Featured Image for Aerial photographs reveal the huge scale of Germany’s biggest coal-mining pit
Photography

Aerial photographs reveal the huge scale of Germany’s biggest coal-mining pit

In this extraordinary aerial photoshoot we are given a unique view on the largest opencast coal-mining pit in the world. German photographer Bernhard Lang travelled to the Hambach mine (or should we say above it) to capture this astounding photographs. Here is an excerpt from his description of this series to give you an idea of the enormous scale.

“It is one of the largest man-made holes in the world, at nearly 1,500 feet deep, and currently covers almost 35 square kilometres. Everything at the mine is at a giant scale: The machines inside, scooping out coal and moving around sand and dirt, are each the height of 30-story office buildings and twice as long as soccer fields.”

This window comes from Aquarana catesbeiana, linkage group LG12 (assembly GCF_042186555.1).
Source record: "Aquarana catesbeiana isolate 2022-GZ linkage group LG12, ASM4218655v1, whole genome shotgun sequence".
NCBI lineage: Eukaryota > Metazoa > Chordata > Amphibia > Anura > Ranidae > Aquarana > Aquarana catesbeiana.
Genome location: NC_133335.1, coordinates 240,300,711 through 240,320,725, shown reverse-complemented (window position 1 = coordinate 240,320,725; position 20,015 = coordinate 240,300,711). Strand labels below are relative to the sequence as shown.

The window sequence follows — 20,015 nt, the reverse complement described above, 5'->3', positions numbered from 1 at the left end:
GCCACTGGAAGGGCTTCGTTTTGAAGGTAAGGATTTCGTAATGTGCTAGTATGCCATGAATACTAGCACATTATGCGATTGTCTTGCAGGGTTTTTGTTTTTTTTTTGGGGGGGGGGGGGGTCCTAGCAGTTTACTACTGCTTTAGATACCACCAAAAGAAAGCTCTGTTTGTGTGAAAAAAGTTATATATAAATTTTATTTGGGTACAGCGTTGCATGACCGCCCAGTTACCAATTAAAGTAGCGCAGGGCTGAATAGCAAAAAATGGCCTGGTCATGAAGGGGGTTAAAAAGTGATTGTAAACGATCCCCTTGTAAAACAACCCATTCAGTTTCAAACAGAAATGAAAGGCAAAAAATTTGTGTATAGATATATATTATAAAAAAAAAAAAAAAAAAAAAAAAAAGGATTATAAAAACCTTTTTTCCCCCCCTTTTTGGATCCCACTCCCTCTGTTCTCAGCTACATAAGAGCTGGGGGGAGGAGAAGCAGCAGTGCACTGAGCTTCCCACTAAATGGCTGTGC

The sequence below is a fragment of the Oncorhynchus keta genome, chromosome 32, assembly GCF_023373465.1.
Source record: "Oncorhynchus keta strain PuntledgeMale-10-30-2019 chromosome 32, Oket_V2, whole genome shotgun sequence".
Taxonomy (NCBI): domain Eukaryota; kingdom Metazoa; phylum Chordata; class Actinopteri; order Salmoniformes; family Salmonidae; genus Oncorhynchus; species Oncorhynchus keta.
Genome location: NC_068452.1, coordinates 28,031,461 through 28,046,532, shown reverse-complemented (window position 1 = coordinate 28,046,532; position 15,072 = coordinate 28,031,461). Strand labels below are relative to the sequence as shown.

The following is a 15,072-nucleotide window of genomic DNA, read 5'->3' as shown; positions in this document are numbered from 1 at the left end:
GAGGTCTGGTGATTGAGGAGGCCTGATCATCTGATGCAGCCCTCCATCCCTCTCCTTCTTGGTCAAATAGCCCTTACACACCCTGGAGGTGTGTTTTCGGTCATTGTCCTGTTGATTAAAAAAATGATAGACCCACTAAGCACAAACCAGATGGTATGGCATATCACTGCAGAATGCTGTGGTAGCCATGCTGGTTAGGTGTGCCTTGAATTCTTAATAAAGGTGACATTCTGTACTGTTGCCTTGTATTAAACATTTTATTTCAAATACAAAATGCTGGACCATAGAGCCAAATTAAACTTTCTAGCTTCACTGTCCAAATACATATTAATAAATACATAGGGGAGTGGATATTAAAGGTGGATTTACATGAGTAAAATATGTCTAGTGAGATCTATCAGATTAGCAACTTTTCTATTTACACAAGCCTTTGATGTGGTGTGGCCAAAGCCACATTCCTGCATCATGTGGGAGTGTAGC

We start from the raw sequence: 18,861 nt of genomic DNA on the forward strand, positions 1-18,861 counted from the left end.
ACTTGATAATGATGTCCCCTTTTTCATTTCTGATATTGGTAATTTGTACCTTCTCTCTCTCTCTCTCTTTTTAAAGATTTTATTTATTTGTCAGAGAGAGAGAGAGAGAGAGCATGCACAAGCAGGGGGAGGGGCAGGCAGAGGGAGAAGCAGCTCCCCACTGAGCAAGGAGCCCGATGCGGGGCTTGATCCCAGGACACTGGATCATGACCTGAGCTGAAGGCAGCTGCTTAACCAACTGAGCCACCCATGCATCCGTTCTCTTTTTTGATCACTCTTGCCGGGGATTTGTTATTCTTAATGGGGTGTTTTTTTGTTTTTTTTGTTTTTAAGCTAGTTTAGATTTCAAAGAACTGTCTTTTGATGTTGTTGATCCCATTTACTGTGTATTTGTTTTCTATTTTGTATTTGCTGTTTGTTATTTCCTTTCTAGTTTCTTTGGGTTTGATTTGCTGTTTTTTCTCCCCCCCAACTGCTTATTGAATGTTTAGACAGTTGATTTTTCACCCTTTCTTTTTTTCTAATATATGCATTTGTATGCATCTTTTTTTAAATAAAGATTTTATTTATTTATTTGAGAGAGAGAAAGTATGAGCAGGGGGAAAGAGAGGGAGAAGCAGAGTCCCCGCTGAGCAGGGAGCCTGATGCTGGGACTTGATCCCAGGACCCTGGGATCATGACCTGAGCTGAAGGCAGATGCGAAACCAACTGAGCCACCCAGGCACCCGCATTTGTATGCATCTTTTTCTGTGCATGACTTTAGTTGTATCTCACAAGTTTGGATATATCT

Germany is the world’s largest producer of brown coal, churning out 194.4 megatons per year, with China in second place at about half of that.

Via Cat In Water

Aerial photos of German coal-mining pit
Aerial photos of German coal-mining pit
Aerial photos of German coal-mining pit
Aerial photos of German coal-mining pit
Aerial photos of German coal-mining pit
Aerial photos of German coal-mining pit
Aerial photos of German coal-mining pit
Aerial photos of German coal-mining pit
Aerial photos of German coal-mining pit
Aerial photos of German coal-mining pit
Aerial photos of German coal-mining pit
Aerial photos of German coal-mining pit
Aerial photos of German coal-mining pit

About the author

Milo Sumner is a day-dreamer, living and breathing in London. When feeling low, he tends to cut loose and chase after dogs in the park. Otherwise he can usually be found pondering what to have for lunch.

Videos from Lost At E Minor TV